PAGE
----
This is the unfortunate reality of several international students who attend(ed) St Francis Xavier University. Unexpected, uncommunicable costs are constantly flung in their direction, and they are expected to just bear the increments and tough it out, with no compromise on the part of the university. Just this month (on November 8 2018), StFX residence services sent out an email regarding accommodations over the Christmas break for internationals who are unable to go home, indicating that they would be placed in FX Hall (formerly Coady MacNeil Hall) for the break at a daily rate of almost $30 for a single room, totalling a hefty $600 for a three-week stay. How it could be possible that a student who is probably unable to afford a trip to go home to begin with, be able to afford to pay $600 - for such poor living conditions - is beyond me. This also comes as a huge slap to the international community, who, just last year, fought to be placed in a more livable building because the present condition of Coady MacNeil Hall is dilapidated and unbearable, suitable only for its current use as a storage facility for janitors’ cleaning supplies. Thus, after begrudgingly moving internationals into Power Hall for the December 2017 holiday, the university administration turned around and decided to not only revert back to Coady MacNeil as the building allocation for Christmas this year, but to hike the cost of stay by over $400 without any warning or any explanation for the increased rate. 

Amazingly, one of the universities strategic goals is “Increased enrolment by under-represented students, including international students,” a statement bleeding with irony, contradiction, and deception. What the university really wants is more students to manipulate and deceive as they demand double the tuition for half of the deserved services.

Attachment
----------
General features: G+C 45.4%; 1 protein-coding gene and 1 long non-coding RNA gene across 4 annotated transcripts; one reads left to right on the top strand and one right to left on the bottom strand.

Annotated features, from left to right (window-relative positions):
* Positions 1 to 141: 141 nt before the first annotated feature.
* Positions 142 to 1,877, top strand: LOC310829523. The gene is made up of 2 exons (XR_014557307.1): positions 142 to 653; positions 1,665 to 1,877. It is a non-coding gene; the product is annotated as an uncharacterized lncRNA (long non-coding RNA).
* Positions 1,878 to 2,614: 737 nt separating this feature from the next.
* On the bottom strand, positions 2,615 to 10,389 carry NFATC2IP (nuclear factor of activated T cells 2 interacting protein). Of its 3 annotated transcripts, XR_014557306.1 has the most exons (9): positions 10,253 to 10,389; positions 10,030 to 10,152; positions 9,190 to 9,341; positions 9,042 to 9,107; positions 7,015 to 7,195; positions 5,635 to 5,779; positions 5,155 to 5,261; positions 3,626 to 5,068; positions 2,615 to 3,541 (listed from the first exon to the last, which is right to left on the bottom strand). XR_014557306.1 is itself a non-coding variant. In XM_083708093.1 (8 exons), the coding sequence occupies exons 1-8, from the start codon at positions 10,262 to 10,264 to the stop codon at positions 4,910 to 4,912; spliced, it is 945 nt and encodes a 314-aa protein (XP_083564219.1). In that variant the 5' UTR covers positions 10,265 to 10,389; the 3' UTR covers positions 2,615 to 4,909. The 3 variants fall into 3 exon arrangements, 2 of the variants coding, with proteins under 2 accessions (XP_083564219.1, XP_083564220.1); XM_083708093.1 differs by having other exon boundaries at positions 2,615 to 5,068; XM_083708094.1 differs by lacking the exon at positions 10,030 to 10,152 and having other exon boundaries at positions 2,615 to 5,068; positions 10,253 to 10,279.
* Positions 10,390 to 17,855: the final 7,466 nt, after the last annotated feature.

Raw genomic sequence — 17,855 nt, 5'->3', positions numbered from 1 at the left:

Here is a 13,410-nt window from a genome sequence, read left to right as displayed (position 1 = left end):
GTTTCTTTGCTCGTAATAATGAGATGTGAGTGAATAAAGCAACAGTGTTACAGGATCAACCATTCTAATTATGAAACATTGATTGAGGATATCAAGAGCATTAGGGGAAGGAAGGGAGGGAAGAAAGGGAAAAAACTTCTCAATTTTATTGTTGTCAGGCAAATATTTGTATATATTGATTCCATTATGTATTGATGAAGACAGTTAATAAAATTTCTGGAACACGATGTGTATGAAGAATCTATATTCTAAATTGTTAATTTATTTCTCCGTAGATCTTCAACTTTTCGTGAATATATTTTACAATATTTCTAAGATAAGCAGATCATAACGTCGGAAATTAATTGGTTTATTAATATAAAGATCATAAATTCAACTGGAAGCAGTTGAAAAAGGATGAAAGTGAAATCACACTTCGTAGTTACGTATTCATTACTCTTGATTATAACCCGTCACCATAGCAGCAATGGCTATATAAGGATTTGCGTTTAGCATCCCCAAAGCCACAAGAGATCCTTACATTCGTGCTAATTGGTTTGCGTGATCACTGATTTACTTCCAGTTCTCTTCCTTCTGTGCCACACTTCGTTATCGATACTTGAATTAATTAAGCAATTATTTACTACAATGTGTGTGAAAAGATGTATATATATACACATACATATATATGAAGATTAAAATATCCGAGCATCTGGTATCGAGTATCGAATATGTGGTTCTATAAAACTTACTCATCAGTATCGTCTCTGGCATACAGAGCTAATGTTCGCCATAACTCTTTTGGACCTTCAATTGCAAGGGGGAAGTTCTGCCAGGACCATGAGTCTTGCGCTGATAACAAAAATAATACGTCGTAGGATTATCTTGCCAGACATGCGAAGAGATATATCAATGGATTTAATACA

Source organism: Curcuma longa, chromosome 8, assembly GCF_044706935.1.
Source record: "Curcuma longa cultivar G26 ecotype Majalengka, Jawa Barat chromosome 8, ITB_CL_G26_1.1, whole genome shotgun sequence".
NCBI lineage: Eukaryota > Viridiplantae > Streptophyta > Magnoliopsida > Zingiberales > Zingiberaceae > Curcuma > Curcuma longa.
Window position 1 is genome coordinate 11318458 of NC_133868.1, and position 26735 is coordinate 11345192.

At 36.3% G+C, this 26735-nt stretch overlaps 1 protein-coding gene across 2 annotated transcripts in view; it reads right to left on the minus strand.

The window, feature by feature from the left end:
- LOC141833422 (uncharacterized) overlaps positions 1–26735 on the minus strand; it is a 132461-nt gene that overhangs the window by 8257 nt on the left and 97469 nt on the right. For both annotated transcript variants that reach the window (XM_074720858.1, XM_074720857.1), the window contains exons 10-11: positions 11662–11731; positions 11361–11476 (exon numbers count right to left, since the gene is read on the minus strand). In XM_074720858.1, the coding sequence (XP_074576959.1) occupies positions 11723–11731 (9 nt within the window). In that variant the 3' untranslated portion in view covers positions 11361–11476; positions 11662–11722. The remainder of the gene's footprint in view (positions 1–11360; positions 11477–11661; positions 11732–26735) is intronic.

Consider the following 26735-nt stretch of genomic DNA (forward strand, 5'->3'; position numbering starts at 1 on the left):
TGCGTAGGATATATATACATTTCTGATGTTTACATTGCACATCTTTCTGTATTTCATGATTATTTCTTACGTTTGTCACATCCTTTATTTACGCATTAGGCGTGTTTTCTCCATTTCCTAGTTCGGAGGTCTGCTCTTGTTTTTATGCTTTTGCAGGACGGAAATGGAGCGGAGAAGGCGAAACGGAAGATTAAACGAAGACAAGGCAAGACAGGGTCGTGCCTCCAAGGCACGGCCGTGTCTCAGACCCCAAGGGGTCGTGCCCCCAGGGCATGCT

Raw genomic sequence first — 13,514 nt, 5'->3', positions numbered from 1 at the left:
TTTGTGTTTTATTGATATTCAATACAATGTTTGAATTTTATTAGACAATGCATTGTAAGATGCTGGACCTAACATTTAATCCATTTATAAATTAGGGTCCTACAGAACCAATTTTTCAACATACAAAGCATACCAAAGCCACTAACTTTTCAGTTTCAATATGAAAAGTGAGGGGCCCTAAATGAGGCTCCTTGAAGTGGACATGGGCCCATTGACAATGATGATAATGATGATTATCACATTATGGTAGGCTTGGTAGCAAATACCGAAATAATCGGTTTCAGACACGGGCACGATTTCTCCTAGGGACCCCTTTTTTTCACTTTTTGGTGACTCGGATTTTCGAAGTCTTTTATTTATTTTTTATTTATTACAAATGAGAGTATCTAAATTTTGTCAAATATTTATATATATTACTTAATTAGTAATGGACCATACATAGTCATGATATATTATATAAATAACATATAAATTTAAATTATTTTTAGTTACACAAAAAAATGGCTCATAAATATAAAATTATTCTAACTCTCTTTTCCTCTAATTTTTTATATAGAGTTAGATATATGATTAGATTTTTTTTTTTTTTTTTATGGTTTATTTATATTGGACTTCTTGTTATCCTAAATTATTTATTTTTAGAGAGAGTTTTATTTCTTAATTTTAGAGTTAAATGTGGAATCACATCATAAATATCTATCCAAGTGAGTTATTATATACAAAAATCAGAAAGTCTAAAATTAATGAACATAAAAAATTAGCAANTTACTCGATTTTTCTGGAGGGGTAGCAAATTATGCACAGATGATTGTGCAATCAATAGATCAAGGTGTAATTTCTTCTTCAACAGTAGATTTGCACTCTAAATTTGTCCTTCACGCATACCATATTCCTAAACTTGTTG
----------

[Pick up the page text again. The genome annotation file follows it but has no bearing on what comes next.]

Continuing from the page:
The message here is clear: we, the international students, are unwanted and useless, and our comfort/sanity while we are halfway across the world from home, is not a priority. While many other universities place their international population at the forefront of every decision, acknowledging the fact that they are so far from their homes and their families, StFX treats their international students as inconveniences whom they are doing a favor by inviting onto this campus. You can count on the fact that we as international students will not make any recommendations to our peers in our home countries for Saint Francis Xavier University as a choice for higher education. 

I wish StFX all the best as they try to achieve their strategic goals in future years, because for as long as they continue to treat international students like the butt of the joke and some good-for-nothing cash cows, the reputation of this university and how it really treats its international students will spread and always stand to reflect the truth which their recruitment team fails to speak.